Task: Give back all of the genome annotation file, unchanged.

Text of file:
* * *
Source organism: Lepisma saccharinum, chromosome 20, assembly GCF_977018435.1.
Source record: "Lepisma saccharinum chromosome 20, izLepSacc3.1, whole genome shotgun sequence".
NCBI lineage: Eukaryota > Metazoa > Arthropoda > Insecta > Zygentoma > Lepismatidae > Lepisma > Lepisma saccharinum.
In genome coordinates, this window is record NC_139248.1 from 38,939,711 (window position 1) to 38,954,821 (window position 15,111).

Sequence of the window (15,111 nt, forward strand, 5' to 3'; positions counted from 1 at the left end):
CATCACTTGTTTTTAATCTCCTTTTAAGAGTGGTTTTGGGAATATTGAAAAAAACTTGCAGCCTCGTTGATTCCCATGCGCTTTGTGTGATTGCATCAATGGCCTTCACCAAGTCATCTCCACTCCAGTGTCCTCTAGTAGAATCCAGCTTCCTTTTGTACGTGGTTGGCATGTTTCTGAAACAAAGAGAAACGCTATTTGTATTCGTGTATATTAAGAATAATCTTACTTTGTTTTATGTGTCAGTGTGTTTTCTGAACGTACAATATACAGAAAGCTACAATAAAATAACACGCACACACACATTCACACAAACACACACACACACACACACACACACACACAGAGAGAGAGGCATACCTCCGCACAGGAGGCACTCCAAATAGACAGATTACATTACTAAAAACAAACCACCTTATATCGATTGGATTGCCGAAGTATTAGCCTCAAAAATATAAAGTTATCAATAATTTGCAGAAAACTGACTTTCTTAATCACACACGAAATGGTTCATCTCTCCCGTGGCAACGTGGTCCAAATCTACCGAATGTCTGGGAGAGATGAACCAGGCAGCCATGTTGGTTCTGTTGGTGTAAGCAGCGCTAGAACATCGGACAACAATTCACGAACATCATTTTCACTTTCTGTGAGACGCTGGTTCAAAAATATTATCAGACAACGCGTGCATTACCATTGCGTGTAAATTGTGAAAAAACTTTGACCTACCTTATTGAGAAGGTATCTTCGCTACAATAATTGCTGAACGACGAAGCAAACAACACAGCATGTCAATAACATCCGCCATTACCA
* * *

Source organism: Lepisma saccharinum, chromosome 20, assembly GCF_977018435.1.
Source record: "Lepisma saccharinum chromosome 20, izLepSacc3.1, whole genome shotgun sequence".
NCBI lineage: Eukaryota > Metazoa > Arthropoda > Insecta > Zygentoma > Lepismatidae > Lepisma > Lepisma saccharinum.
In genome coordinates, this window is record NC_139248.1 from 38,939,711 (window position 1) to 38,954,821 (window position 15,111).

Sequence of the window (15,111 nt, forward strand, 5' to 3'; positions counted from 1 at the left end):
CATCACTTGTTTTTAATCTCCTTTTAAGAGTGGTTTTGGGAATATTGAAAAAAACTTGCAGCCTCGTTGATTCCCATGCGCTTTGTGTGATTGCATCAATGGCCTTCACCAAGTCATCTCCACTCCAGTGTCCTCTAGTAGAATCCAGCTTCCTTTTGTACGTGGTTGGCATGTTTCTGAAACAAAGAGAAACGCTATTTGTATTCGTGTATATTAAGAATAATCTTACTTTGTTTTATGTGTCAGTGTGTTTTCTGAACGTACAATATACAGAAAGCTACAATAAAATAACACGCACACACACATTCACACAAACACACACACACACACACACACACACACACAGAGAGAGAGGCATACCTCCGCACAGGAGGCACTCCAAATAGACAGATTACATTACTAAAAACAAACCACCTTATATCGATTGGATTGCCGAAGTATTAGCCTCAAAAATATAAAGTTATCAATAATTTGCAGAAAACTGACTTTCTTAATCACACACGAAATGGTTCATCTCTCCCGTGGCAACGTGGTCCAAATCTACCGAATGTCTGGGAGAGATGAACCAGGCAGCCATGTTGGTTCTGTTGGTGTAAGCAGCGCTAGAACATCGGACAACAATTCACGAACATCATTTTCACTTTCTGTGAGACGCTGGTTCAAAAATATTATCAGACAACGCGTGCATTACCATTGCGTGTAAATTGTGAAAAAACTTTGACCTACCTTATTGAGAAGGTATCTTCGCTACAATAATTGCTGAACGACGAAGCAAACAACACAGCATGTCAATAACATCCGCCATTACCA